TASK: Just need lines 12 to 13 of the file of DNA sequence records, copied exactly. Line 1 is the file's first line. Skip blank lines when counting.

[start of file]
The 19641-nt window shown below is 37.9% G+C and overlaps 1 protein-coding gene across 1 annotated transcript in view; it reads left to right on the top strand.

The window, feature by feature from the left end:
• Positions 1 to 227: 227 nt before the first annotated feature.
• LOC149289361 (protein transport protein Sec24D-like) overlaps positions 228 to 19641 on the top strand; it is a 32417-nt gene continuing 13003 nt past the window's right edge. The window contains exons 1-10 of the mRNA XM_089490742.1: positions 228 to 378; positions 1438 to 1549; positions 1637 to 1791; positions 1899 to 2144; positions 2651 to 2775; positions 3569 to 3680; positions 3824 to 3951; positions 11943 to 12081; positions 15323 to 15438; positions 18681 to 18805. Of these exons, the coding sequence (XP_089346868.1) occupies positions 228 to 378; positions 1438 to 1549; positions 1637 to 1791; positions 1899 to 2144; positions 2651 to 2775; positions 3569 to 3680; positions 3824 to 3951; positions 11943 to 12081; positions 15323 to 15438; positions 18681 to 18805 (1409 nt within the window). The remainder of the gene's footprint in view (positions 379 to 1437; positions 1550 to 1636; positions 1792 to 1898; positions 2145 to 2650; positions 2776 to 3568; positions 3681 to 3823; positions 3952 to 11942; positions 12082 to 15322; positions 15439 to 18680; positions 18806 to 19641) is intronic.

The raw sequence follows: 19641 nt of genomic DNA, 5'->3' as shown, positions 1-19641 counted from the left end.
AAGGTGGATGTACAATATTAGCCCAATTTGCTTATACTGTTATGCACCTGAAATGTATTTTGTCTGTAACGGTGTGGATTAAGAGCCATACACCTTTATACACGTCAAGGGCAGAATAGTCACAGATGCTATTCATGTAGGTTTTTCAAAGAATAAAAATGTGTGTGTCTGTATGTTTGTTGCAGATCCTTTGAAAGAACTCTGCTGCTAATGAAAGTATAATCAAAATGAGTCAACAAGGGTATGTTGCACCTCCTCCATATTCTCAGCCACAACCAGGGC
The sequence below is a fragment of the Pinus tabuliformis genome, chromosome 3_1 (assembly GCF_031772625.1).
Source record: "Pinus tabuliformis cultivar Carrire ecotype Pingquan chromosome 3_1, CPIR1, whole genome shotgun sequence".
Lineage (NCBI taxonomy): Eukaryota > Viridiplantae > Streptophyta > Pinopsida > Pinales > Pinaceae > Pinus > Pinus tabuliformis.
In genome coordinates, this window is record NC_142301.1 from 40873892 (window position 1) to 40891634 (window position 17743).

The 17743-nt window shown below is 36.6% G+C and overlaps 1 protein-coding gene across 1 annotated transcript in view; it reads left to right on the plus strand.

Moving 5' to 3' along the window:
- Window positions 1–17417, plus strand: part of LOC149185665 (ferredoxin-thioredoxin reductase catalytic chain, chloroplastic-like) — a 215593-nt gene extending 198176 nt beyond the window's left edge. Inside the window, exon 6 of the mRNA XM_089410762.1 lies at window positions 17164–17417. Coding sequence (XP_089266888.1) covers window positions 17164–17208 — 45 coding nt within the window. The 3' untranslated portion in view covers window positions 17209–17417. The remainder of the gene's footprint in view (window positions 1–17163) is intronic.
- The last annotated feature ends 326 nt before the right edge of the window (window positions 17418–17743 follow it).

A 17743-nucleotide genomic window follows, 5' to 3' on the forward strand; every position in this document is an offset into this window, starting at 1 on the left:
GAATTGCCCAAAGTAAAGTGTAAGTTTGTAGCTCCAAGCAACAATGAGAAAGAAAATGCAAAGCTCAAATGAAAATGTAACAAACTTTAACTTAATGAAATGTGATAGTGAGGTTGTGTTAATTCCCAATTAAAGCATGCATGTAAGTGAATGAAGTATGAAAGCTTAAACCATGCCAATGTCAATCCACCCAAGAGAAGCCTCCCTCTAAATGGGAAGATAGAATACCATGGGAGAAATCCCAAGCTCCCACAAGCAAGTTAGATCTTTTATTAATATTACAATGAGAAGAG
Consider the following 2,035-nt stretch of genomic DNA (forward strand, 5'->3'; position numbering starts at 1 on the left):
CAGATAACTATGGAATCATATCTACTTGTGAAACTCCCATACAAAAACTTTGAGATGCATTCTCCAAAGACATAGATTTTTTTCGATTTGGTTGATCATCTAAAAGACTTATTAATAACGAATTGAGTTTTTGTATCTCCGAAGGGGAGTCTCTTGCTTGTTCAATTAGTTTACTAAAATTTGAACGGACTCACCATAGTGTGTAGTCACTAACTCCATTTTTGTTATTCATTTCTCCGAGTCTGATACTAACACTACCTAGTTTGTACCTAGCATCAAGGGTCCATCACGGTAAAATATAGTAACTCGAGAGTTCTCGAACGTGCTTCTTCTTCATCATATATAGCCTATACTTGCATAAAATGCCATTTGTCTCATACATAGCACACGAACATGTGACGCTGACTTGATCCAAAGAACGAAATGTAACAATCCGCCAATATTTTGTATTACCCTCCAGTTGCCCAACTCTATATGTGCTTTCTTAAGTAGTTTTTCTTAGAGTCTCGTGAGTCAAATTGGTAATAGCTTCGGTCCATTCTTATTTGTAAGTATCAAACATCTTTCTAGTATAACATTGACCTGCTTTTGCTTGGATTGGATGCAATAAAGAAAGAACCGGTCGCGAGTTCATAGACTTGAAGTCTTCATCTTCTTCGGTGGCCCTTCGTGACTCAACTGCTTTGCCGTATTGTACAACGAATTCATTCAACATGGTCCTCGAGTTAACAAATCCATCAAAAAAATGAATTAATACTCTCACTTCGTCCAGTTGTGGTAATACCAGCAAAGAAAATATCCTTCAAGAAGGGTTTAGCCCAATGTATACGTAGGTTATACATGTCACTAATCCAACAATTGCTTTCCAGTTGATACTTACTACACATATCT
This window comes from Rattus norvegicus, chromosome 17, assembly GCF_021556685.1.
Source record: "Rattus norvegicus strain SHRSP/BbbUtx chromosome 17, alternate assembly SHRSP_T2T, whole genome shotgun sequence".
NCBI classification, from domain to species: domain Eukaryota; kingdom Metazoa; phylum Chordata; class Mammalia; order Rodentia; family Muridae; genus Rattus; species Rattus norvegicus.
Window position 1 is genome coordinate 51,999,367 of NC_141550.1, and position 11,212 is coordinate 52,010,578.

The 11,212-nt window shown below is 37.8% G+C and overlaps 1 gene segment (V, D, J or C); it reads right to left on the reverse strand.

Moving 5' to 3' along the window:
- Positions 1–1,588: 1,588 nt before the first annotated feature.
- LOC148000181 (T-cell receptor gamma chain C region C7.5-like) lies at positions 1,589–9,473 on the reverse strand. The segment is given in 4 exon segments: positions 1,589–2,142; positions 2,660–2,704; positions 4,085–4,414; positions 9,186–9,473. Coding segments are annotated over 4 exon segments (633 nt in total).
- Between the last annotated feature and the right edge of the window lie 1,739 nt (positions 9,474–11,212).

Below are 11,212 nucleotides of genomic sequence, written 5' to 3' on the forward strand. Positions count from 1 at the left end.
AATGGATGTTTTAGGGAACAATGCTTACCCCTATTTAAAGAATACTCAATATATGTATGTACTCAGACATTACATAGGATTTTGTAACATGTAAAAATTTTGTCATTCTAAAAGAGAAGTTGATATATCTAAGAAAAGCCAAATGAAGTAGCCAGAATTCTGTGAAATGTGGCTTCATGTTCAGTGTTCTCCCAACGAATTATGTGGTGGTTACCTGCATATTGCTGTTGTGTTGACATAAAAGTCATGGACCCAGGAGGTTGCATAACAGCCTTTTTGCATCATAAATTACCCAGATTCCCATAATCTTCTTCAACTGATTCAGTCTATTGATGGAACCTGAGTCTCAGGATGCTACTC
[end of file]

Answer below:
Moving 5' to 3' along the window:
- Window positions 1–17417, plus strand: part of LOC149185665 (ferredoxin-thioredoxin reductase catalytic chain, chloroplastic-like) — a 215593-nt gene extending 198176 nt beyond the window's left edge. Inside the window, exon 6 of the mRNA XM_089410762.1 lies at window positions 17164–17417. Coding sequence (XP_089266888.1) covers window positions 17164–17208 — 45 coding nt within the window. The 3' untranslated portion in view covers window positions 17209–17417. The remainder of the gene's footprint in view (window positions 1–17163) is intronic.